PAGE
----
I’m not terribly familiar with the Steamworld games, including SteamWorld Dig and SteamWorld Heist. I tried a bit of Dig, and it didn’t click with me. However, I am very familiar with city builders, so the latest game, SteamWorld Build, still got me excited.
This entry is done by a different developer The Station, whose previous work was also called The Station. So, SteamWorld Build is a bit of a departure for both the developer and for the series as a whole.
The world is ending, so some of the surviving robots are following the instruction of a disembodied robot eye and digging into the ground to try and find rocket parts so they can leave. Rather than do it themselves, however, they’re building a settlement directly over the abandoned mine so they can attract other robots that they can send to their deaths in the cold, unfeeling earth.
SteamWorld Build feels closest to the survival city-builder genre to me, but only in terms of controls and the management of resources. There really is no survival here. There’s no real fail state, and even if you suck really badly at things, you will probably always be making progress. Really, SteamWorld Build has its own flavor, which works both in its favor and against it.
Beneath that, there’s also a mining and exploration game where you direct your robots to dig through blocks of earth to try and find resources and other objectives. Dungeon Keeper kept coming to mind as I played it, and there’s maybe a splash of that in here in the sense that you hollow out areas and can build rooms. Some of the blocks you order your robots to destroy also contain ore, so there are at least aesthetic similarities if little else.
Really, the goal here is to build up your town, so you can get better mining gear, so you can dig deeper and get more resources for your town, so you can get even better mining gear and get to the bottom. It’s an effective way to entangle the two modes of play. You’re constantly switching between the town and your mine, which is helped by a control scheme that makes it easy to get around. It feels nice.
The main flow of town building has you first plop down worker houses and have them extract resources to make products that will attract more workers. After all their needs are met, you can upgrade them to the next class of citizens and repeat the process with more and more complicated production lines. You’re constantly building and reinforcing supply lines so you can fit more and more robots into your society and meet milestones to unlock the next level of gear and production.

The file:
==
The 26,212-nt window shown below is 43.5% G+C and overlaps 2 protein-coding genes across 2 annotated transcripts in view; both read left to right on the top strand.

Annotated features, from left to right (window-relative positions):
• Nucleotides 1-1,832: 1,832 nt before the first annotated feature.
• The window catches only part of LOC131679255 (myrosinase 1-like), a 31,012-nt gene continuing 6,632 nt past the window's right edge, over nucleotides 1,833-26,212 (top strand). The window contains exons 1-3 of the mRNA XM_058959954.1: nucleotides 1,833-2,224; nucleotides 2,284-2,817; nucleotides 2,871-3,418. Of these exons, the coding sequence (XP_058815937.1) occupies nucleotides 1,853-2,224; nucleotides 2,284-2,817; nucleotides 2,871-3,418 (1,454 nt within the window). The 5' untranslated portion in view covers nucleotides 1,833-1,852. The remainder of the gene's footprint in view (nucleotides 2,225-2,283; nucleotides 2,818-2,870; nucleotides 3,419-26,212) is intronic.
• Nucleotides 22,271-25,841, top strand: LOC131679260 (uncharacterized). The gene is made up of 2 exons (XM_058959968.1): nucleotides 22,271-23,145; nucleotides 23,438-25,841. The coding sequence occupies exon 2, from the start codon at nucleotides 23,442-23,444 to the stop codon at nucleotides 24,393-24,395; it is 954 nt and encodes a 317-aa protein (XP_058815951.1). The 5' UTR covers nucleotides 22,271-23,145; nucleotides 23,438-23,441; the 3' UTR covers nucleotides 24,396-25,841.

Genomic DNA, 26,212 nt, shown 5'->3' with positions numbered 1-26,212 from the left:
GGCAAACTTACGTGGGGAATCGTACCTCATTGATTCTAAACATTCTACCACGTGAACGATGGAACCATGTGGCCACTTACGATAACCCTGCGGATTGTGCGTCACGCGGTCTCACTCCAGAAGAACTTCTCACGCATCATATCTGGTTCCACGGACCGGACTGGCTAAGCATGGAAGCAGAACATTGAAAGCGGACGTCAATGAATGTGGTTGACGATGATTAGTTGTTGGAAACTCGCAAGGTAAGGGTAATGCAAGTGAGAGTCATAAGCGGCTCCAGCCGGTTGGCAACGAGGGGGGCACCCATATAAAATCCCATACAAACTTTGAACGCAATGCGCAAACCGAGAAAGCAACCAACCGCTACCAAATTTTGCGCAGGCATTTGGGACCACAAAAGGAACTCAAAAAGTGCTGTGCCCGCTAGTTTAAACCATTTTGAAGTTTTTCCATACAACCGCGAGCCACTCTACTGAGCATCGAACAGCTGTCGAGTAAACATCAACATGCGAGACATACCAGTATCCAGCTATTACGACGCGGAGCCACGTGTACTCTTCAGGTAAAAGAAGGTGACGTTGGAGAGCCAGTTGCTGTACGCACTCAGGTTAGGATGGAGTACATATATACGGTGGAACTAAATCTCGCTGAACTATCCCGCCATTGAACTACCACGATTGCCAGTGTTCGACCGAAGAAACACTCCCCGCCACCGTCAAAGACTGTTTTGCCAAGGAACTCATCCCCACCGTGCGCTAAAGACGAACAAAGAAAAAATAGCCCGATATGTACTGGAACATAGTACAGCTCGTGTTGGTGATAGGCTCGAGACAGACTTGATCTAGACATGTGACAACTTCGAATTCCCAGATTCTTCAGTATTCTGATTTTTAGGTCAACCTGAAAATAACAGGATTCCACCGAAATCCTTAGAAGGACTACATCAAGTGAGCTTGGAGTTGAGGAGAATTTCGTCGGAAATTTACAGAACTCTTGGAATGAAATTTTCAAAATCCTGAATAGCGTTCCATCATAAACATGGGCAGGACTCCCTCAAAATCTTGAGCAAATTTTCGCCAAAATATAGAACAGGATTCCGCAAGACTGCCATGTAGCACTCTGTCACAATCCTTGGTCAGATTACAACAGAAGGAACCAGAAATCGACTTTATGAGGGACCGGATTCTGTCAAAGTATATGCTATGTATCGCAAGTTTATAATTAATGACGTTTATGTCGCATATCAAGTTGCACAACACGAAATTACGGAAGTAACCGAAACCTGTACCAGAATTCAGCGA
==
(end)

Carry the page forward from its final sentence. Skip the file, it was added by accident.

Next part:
Meanwhile, underground, you’ll be putting your new gear to use. You need to ensure the mine is stable, that you have enough workers, and you must create infrastructure for resource extraction. Eventually, you’ll run into monsters and other hazards underground and need to deal with them, but I’m fairly certain your robots can’t permanently die. They can get eaten or destroyed in battle, but I think they either get fixed by mechanics or replaced. As I said earlier, it’s a hard game to fail at. You can certainly play it worse, but I don’t think it’s possible to be so bad at it that you get stuck. Prove me wrong, I guess.
Alongside this is a storyline that plays out in cutscenes. It’s… fine. I didn’t find it annoying, but I didn’t find it compelling either. On my second playthrough of the game, however, I was happy to be able to turn it off entirely. That’s a great option to have.
This is going to sound strange and ironic, but the major issue with SteamWorld Build is that it’s too mechanical and robotic. Progress is entirely linear, which is extremely strange for a city builder. With how difficult it is to fail, if a fail state exists at all, there’s very little dynamism to the whole experience.
What this means is that one playthrough plays pretty much the same as another. It’s a city builder that absolutely needs to have a narrative overlaying everything because you aren’t making one of your own. The robots under your care might as well not exist. They don’t have lives or schedules. They’re merely tools; a number that lets you know how close you are to reaching the next milestone.
After your first playthrough, any subsequent approach to the game might as well be a speedrun. You have the skills in place, you’ve solved all the problems, and you’ve seen the story. There is no other playstyle to experiment with, and you’re just doing everything again, but maybe more efficiently.
As someone who loves city-builders and management games as a whole, SteamWorld Build feels alienating. It’s a city-builder for people who don’t like city-builders.
While that’s a big problem for a genre entry, it’s not as damning as it might be. SteamWorld Build is an incredibly polished game. And while the lack of friction adds to the inhuman feel of the game, it is laudable. The graphics and music are so well executed that I honestly can’t imagine them being improved in any way. While the game itself feels so robotic, the aesthetic shows a lot of personality. It’s like human flesh over a metal endoskeleton.
What I mean to say is that if an extremely rigid city-builder doesn’t sound like a problem to you, or even if it sounds appealing, then SteamWorld Build is worth trying. I can honestly say that I didn’t hate the time I spent with it, even on the second playthrough. It just feels empty when I think back on it. I don’t think it’s going to stick with me. But there are far worse problems for a game to have than being too robotic.
[This review is based on a retail build of the game provided by the publisher.]